As parents, it’s our responsibility to provide our children with a well-rounded education that includes not only secular subjects, but also spiritual and moral ones. For Muslim families, this means scheduling time for Islamic studies and Quran alongside regular school activities. Remember, if we don’t model the behavior we want our kids to demonstrate, that’s hypocritical, and kids will call it out quickly!
So, how do you effectively program and plan Quranic and Islamic education for children during the school year? Let’s get into it! And please note, these tips are focused on kids, but they can easily be applied to parents as well.
1. Find the right teacher.
One of the most critical aspects of scheduling Islamic studies and Quran education is finding a qualified and dedicated teacher. Here are some tips on how to find the right teacher for your family:
- Local community resources: Begin your search by reaching out to your local mosque or Islamic center. They often have information about qualified teachers or Quran classes for children and adults.
- Word of mouth: Ask friends and fellow parents in your community if they have any recommendations for Quran or Islamic studies teachers. Personal referrals can be valuable
- Online platforms: Utilize online platforms like social media groups or websites that connect students with qualified Quran and Islamic studies teachers. Be sure to check reviews and credentials.
- Interview potential teachers: Once you have a list of potential teachers, arrange interviews to assess their teaching style, qualifications and compatibility with your family's values and goals. Know your child’s learning style. Do they need an in-person Quran teacher? Can they work well with someone online? (This will open up many possibilities.) It's recommended to do a two-week trial and compensate the teacher for their time, especially if it isn’t a good fit for you child.
Image source: Pexels
To explore this search further and learn about the experiences of other Muslim parents in finding the right teacher, you can listen to this episode
of Mommying While Muslim podcast.
2. What to look for in programs.
When considering Quran and Islamic studies programs for your children, be honest: Are you looking for babysitting or real instruction? What credentials make a program an actual good program in Islamic studies and Quran? Talk to the administrators, send emails and use the instant chat boxes to dig deep and find out if this program has a robust curriculum that you want your child/ren to enroll in.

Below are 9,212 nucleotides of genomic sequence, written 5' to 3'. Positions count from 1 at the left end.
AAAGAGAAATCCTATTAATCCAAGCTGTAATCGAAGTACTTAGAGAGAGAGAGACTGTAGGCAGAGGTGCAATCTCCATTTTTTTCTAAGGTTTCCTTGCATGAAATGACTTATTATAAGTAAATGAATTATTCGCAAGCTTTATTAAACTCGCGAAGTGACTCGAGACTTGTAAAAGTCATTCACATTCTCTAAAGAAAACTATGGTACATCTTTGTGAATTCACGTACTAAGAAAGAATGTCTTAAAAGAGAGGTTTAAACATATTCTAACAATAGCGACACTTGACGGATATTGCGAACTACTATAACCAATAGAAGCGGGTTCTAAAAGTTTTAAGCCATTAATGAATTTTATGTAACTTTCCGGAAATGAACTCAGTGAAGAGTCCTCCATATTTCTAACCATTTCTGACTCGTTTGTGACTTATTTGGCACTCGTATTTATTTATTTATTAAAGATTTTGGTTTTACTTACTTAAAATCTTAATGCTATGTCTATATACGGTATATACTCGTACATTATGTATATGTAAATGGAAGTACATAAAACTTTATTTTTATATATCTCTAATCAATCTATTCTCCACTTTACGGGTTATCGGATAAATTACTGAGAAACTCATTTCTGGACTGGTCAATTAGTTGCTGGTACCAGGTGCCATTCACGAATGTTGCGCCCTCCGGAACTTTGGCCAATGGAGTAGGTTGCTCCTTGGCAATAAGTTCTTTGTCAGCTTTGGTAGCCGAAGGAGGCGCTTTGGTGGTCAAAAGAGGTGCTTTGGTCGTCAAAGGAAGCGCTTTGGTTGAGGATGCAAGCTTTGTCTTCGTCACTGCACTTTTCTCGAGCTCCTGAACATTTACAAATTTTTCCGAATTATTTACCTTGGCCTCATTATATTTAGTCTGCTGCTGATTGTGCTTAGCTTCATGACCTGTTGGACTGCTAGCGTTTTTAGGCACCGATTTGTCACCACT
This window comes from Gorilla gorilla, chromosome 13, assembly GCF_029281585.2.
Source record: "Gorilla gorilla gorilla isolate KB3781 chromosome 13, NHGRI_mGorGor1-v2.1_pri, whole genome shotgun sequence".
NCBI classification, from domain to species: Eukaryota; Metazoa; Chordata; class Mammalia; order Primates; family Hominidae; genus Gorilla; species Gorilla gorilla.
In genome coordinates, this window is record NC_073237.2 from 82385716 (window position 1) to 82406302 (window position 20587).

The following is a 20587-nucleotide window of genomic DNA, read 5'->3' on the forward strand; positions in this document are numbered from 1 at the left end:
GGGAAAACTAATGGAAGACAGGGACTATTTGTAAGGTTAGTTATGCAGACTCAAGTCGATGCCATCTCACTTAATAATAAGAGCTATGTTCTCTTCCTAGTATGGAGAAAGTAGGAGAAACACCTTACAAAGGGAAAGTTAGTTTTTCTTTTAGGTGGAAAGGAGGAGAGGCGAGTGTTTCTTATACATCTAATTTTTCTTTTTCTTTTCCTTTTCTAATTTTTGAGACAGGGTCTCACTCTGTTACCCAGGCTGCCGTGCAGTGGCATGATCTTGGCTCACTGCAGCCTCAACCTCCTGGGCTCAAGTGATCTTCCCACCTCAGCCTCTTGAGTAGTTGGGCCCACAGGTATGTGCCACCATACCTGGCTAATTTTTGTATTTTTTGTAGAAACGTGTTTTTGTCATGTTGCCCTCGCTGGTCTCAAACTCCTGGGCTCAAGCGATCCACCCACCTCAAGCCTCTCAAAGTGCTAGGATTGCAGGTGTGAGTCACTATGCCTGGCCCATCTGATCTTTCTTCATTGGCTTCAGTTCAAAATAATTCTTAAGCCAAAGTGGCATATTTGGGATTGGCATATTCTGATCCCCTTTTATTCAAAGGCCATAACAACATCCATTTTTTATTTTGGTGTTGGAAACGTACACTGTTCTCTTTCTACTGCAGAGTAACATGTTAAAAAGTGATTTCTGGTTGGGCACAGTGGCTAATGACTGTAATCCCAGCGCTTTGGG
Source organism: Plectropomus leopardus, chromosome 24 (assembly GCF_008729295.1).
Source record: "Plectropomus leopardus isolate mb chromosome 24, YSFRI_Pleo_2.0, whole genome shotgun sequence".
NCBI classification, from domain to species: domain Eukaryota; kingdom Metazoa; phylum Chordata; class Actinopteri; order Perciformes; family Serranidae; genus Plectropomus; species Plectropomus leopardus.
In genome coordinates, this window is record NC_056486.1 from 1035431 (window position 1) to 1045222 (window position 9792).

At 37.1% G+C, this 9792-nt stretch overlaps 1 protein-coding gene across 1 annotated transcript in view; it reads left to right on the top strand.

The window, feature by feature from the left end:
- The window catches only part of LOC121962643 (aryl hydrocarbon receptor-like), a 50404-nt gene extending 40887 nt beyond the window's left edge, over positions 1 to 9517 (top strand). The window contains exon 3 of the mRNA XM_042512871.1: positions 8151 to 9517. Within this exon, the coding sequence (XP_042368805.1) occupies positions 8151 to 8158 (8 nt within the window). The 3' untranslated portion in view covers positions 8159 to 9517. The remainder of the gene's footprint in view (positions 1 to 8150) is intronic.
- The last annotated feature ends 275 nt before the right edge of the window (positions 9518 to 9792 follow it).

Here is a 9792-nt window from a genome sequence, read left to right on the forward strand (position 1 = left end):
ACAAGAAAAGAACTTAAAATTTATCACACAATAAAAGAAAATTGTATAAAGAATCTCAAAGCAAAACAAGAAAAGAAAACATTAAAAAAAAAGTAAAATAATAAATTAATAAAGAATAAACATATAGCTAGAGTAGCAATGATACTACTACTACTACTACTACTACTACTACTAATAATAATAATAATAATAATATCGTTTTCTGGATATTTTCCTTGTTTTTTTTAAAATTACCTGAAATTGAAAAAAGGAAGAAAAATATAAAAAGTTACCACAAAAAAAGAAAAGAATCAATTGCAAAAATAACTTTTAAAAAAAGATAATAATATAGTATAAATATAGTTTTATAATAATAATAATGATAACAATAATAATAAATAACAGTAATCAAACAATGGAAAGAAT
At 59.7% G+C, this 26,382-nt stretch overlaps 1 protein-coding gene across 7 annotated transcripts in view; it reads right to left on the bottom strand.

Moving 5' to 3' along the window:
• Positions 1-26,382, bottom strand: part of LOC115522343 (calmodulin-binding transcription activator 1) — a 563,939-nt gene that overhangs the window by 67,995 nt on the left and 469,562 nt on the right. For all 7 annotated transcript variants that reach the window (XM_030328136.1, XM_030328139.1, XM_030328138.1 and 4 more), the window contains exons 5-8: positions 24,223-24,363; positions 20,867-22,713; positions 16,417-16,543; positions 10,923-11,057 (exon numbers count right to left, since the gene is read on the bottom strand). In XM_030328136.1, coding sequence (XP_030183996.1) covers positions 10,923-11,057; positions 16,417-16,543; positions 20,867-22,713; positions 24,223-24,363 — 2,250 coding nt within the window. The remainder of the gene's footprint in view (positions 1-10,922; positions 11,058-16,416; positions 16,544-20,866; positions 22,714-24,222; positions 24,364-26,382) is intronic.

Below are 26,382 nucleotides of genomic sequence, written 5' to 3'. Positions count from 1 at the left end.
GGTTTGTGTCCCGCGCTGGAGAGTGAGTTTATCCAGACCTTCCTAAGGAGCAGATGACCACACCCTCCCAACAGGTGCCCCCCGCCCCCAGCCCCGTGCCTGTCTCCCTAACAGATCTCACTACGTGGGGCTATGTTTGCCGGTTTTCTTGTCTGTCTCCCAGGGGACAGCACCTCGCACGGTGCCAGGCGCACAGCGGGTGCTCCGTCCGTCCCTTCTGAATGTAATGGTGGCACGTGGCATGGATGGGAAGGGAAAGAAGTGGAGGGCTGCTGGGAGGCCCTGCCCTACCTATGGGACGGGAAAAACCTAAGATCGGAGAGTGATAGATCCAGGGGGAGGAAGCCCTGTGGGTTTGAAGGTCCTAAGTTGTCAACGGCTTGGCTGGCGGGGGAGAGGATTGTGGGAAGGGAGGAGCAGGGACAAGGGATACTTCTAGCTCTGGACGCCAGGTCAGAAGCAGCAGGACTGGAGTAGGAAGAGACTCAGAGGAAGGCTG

- Curriculum: Look for programs that offer curricula covering everything you are looking for. Are you looking to learn the basics of reading Quran? Do you want the course to cover Quranic recitation and rules of tajweed, tafsir (interpretation), hadith (sayings of the Prophet), Islamic history and ethics and so on? Some charge more for each science, so look out for those fine print guidelines.
- Qualified instructors: Ensure that the program is taught by knowledgeable and certified instructors who can engage students and answer their questions effectively. This is crucial, because often our native born Muslim kids can’t understand accents or overseas jokes/cultural expectations of behavior. No, they’re not little racists for not vibing with teachers who have a different frame of reference, but they need to feel camaraderie with an authority figure to make them more at ease hence, more open to instruction.
- Cultural competency between instructor and student: That common thread can’t just be that both teacher and student are Muslim. Look for cultural competency when choosing a teacher. Also, will there be just one teacher or multiple? Because kids need structure. Constantly switching faces are not going to build their confidence in themselves or in their instructors.
- Age-appropriate material: Programs should be tailored to the age and comprehension level of your child. Consider if the instruction will be 1:1 or in a group setting. For younger children, consider programs with interactive and engaging content.
Image source: Pexels
- What's the pacing like? Fnd out if self-paced learning is permitted to cater to kids of all abilities. Just because your kid is five doesn’t mean he’s okay hanging out where other five-year-olds do; if he shows aptitude, will he be encouraged to move forward at his own pace or have to hang back with classmates who aren’t there yet? The same goes for a kiddo who isn’t keeping up with classmates. Is she going to be affected in terms of self esteem, ridiculed or held high for trying her best?